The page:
More shots from Yellowstone

It has been a month since I was there, but I still have some great photos to share. Enjoy.



Still daydreaming of my time in Vegas and the free therapy that comes from good friends.

I missed Utah

I don't miss Utah, but in the hustle of OSU's spring term, conference season and the summer rush, I missed posting about it here. I was there for the annual national conference of the American Association of Agricultural Educators (AAAE). We move the conference around the regions. Last year it was in Columbus, OH and next year it is in San Antonio, TX. The conference was fairly typical as academic conferences go. Research presentations. Research posters. Committee meetings. Luncheons. Speakers. Business meetings.

Utah, however, offered some amazing views. I flew into Utah directly from the wedding in Jamaica. That was an adjustment.

I woke up to this:

And went to bed next to this:

They did get us lift tickets - not to ski. We just rode up ...and back down the mountain to take the views.

The view was amazing - and once I could feel my legs again, totally worth it. 
Have I mentioned I am terrified of heights? 

We were able to choose our afternoon tour and instead of heading to downtown Salt Lake, I chose to head over to Park City. Our first stop was the Olympic Park.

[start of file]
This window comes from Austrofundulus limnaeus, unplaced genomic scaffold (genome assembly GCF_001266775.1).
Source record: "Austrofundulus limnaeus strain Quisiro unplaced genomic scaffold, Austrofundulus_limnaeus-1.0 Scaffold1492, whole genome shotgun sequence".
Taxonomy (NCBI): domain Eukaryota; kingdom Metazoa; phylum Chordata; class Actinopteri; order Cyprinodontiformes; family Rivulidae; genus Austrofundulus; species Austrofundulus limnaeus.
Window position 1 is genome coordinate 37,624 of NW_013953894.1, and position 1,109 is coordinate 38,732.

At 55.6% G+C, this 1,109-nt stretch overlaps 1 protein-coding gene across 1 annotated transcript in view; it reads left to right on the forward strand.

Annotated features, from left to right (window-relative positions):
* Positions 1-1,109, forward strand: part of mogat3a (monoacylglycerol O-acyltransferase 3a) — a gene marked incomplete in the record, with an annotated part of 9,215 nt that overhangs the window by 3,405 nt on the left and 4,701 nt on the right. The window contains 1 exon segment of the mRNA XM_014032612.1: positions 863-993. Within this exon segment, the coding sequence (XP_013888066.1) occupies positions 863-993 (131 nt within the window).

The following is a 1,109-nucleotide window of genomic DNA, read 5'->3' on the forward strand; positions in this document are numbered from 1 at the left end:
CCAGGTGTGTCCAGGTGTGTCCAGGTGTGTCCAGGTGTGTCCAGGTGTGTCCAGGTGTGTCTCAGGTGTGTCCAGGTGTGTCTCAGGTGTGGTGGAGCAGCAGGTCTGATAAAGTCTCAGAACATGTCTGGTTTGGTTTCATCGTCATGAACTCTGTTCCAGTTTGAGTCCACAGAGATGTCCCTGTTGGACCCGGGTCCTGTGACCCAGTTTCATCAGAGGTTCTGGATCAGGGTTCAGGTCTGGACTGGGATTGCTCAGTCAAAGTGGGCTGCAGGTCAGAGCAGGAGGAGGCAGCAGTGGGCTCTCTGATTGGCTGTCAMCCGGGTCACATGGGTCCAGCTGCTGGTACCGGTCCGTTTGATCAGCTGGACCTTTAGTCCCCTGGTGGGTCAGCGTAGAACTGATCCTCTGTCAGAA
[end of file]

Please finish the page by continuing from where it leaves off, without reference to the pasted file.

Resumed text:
This area was used for many of the events when Salt Lake hosted the winter Olympic games. Now, it is a sprawling complex of training facilities. 

And, when there is no snow in Utah, you downhill ski into a swimming pool. Yup. A pool.

After our tour of Olympic park, we were able to tool around downtown Park City for while.

We found an eclectic place to eat a burger and have a beer. I say eclectic in case you couldn't tell by the Bison head and the random photo of a blonde woman behind my friend Jon.

And then there was this Moose in boots and cowboy hat - Why not? 


Should I have a hard hat?

This is what it looks like as I approach my office on my walk into work. Dump trucks. Construction crews. Orange cones and barrels. Skid steers.

As I get closer to the West Entrance, this is the view. Backhoes. Construction trailers. Men in hardhats. I walk through there to get to work. Should I have a hard hat?

You can no longer use the North Entrance. It looks like this. If you could use that entrance, you would also be in a construction zone. That portion of the building was blocked off in January and is under renovation.

We haven't been able to use the South Entrance for months because they are putting this building up about 30 feet from the South Entrance - seen here covered in white glassrock. Yup this street is closed both for construction access and for repaving/ new sidewalks. 

In fact, to get a photo of the South Entrance, I had to walk around campus to an accessible entrance for the library and walk up to the third floor to shoot down. There's the South Entrance. The new building is the new Student Experience Center. The construction has a blog here. It is going to be great! 

What about the east Entrance, you say. Well, from the library, it doesn't look so bad...

Until you get close...

It is still accessible. 

You just have to walk a gauntlet to get to it. They are repaving the road and putting in wider sidewalks and adding lampposts to the other side of the street. It is going to be really nice. At the moment, it means a heckuva walk to get to the library. Growing pains are not fun but we can't stay small forever.


True Confession: I am a worrier

I am a worrier.